Date of Award


Degree Type


Degree Name

Master of Science (MS)


Watershed Sciences

First Advisor

Joseph Wheaton

Second Advisor

Peter Wilcock

Third Advisor

Edward Hammill


This paper seeks to address a knowledge gap concerning how flood events impact beaver dams over time. To address this gap, I took four time-snapshots of beaver dams, mapping them across the Utah portion of the Logan-Little Bear watershed, from 2009 to 2016 to bookend a large flood event in 2011. I assessed dam status (intact, breached, or blown out) for each dam mapped to assess the impact of the large spring runoff on the dam status. Assessing dam status over time allowed me to assess the change in condition over time, from before to several years after, while also allowing me to visualize the change in dam locations throughout the watershed. I was curious if floods impacted dams in any statistically significant way. If floods do impact dams, are the breached and blown out dams repaired, or are they abandoned? How long until dams across the watershed returned to pre-flood conditions?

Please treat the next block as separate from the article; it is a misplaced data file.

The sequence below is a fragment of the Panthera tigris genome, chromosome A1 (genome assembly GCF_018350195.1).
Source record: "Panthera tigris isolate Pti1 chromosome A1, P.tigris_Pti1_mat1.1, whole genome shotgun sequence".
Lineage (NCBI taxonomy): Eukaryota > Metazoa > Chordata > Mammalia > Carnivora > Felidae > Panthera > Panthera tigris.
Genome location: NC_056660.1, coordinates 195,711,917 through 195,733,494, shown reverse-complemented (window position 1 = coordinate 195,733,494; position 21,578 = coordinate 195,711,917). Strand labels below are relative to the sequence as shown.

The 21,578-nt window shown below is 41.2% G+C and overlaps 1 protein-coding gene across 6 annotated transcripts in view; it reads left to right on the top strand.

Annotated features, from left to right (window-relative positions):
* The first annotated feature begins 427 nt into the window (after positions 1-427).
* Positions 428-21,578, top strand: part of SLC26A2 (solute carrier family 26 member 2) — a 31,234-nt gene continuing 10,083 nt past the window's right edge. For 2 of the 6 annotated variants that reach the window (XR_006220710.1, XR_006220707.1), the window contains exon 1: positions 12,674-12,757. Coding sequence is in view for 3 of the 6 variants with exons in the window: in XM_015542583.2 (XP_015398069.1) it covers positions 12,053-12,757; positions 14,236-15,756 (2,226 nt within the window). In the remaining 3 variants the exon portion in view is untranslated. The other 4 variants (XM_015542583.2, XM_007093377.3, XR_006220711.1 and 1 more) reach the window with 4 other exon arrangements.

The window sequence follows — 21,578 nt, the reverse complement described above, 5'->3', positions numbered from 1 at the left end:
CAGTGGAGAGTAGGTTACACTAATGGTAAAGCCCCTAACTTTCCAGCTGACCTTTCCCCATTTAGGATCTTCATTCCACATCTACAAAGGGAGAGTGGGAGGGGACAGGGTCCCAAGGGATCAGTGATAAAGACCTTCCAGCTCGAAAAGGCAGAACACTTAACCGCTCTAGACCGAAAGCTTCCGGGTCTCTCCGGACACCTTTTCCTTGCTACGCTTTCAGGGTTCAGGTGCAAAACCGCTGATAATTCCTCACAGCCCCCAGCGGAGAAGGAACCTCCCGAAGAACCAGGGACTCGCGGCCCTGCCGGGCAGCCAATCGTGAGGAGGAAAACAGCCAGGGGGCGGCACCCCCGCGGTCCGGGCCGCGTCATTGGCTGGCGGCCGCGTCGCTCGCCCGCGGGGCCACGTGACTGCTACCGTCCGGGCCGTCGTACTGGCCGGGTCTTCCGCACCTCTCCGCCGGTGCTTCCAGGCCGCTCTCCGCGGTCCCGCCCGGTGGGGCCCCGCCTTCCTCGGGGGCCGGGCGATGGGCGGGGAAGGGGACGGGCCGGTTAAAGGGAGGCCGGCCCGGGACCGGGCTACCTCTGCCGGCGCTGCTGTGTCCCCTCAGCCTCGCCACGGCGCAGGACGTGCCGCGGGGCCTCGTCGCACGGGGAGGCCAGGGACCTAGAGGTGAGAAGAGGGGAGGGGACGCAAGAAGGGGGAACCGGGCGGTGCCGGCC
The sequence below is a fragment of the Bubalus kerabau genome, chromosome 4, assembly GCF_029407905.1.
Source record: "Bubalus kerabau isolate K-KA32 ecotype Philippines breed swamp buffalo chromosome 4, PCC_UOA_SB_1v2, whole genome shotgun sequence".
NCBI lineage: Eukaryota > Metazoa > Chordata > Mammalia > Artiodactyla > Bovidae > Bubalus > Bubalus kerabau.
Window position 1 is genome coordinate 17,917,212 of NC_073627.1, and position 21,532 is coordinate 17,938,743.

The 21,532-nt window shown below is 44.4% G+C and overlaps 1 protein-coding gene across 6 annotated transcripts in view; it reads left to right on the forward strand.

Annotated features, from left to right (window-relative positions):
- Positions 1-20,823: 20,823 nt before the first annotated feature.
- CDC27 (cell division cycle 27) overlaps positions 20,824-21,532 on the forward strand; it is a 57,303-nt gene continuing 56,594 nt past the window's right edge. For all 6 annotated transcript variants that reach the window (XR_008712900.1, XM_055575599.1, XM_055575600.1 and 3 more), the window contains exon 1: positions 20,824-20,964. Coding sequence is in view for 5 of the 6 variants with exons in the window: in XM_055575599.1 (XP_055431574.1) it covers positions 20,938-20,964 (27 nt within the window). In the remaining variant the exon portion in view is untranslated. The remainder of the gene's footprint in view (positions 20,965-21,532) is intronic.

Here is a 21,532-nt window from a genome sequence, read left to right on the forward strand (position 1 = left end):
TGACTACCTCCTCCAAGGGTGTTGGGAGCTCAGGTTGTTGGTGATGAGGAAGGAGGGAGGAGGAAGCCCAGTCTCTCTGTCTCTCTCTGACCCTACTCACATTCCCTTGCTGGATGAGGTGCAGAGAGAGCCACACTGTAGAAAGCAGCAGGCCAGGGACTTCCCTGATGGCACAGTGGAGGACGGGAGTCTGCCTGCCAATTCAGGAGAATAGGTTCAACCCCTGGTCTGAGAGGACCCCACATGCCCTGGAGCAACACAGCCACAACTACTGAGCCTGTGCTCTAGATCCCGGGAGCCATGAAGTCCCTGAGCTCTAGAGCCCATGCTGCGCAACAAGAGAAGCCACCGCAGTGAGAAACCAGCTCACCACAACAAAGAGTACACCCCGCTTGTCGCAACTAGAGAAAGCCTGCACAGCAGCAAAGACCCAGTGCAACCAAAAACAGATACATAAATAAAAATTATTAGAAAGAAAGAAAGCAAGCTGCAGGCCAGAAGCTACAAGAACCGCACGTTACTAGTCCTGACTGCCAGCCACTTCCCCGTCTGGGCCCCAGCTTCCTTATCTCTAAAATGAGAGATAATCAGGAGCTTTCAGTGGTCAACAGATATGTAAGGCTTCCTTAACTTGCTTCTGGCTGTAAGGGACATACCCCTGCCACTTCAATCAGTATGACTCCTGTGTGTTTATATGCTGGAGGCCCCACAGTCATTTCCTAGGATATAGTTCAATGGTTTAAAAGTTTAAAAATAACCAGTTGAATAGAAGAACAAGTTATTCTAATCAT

I found that, following 2011, there was a temporary decrease in the overall number of dams mapped. However, in ensuing years the total number of dams surpassed the baseline. There was a notable impact following the 2011 spring runoff, with a large percentage of 2011 dams existing in a breached or blown out state, and conditions had not returned to pre-flood levels before another flood in 2017. A large number of dams did not overlap between 2011 and 2014, possibly indicating beaver had moved into new locations. Dams and complexes that had been abandoned in 2011 were often reoccupied or rebuilt by 2016. The data gathered in the course of this study indicates that large floods act as mechanisms impacting beaver dam dynamics in the Logan-Little Bear watershed.